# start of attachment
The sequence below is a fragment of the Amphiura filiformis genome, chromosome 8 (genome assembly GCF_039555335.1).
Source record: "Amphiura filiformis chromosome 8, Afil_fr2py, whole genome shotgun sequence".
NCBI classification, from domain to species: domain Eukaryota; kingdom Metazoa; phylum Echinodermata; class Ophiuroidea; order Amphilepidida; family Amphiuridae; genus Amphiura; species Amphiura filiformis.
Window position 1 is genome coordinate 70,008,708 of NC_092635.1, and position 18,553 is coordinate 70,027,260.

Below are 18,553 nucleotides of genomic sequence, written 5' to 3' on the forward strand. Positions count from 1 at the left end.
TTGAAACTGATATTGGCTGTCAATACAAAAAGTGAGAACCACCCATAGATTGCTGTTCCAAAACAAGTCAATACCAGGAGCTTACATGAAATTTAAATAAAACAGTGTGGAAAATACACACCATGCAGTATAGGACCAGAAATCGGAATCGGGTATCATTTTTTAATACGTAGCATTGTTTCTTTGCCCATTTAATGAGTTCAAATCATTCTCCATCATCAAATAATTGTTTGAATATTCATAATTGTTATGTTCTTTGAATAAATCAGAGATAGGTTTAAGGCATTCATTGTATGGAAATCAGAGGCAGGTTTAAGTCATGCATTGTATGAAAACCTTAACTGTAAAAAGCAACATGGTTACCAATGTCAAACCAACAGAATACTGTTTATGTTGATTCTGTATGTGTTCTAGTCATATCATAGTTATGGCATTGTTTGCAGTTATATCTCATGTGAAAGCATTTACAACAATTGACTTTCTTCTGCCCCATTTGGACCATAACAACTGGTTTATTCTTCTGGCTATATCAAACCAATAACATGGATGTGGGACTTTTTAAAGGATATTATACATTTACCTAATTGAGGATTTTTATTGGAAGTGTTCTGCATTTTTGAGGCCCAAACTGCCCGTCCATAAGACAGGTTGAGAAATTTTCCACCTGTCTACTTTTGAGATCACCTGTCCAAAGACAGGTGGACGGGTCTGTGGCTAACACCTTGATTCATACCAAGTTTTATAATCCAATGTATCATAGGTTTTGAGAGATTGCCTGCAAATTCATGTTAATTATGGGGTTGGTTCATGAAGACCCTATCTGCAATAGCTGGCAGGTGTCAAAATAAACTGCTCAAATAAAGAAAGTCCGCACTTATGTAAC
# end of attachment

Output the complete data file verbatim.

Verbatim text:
The sequence below is a fragment of the Amphiura filiformis genome, chromosome 8 (genome assembly GCF_039555335.1).
Source record: "Amphiura filiformis chromosome 8, Afil_fr2py, whole genome shotgun sequence".
NCBI classification, from domain to species: domain Eukaryota; kingdom Metazoa; phylum Echinodermata; class Ophiuroidea; order Amphilepidida; family Amphiuridae; genus Amphiura; species Amphiura filiformis.
Window position 1 is genome coordinate 70,008,708 of NC_092635.1, and position 18,553 is coordinate 70,027,260.

Below are 18,553 nucleotides of genomic sequence, written 5' to 3' on the forward strand. Positions count from 1 at the left end.
TTGAAACTGATATTGGCTGTCAATACAAAAAGTGAGAACCACCCATAGATTGCTGTTCCAAAACAAGTCAATACCAGGAGCTTACATGAAATTTAAATAAAACAGTGTGGAAAATACACACCATGCAGTATAGGACCAGAAATCGGAATCGGGTATCATTTTTTAATACGTAGCATTGTTTCTTTGCCCATTTAATGAGTTCAAATCATTCTCCATCATCAAATAATTGTTTGAATATTCATAATTGTTATGTTCTTTGAATAAATCAGAGATAGGTTTAAGGCATTCATTGTATGGAAATCAGAGGCAGGTTTAAGTCATGCATTGTATGAAAACCTTAACTGTAAAAAGCAACATGGTTACCAATGTCAAACCAACAGAATACTGTTTATGTTGATTCTGTATGTGTTCTAGTCATATCATAGTTATGGCATTGTTTGCAGTTATATCTCATGTGAAAGCATTTACAACAATTGACTTTCTTCTGCCCCATTTGGACCATAACAACTGGTTTATTCTTCTGGCTATATCAAACCAATAACATGGATGTGGGACTTTTTAAAGGATATTATACATTTACCTAATTGAGGATTTTTATTGGAAGTGTTCTGCATTTTTGAGGCCCAAACTGCCCGTCCATAAGACAGGTTGAGAAATTTTCCACCTGTCTACTTTTGAGATCACCTGTCCAAAGACAGGTGGACGGGTCTGTGGCTAACACCTTGATTCATACCAAGTTTTATAATCCAATGTATCATAGGTTTTGAGAGATTGCCTGCAAATTCATGTTAATTATGGGGTTGGTTCATGAAGACCCTATCTGCAATAGCTGGCAGGTGTCAAAATAAACTGCTCAAATAAAGAAAGTCCGCACTTATGTAAC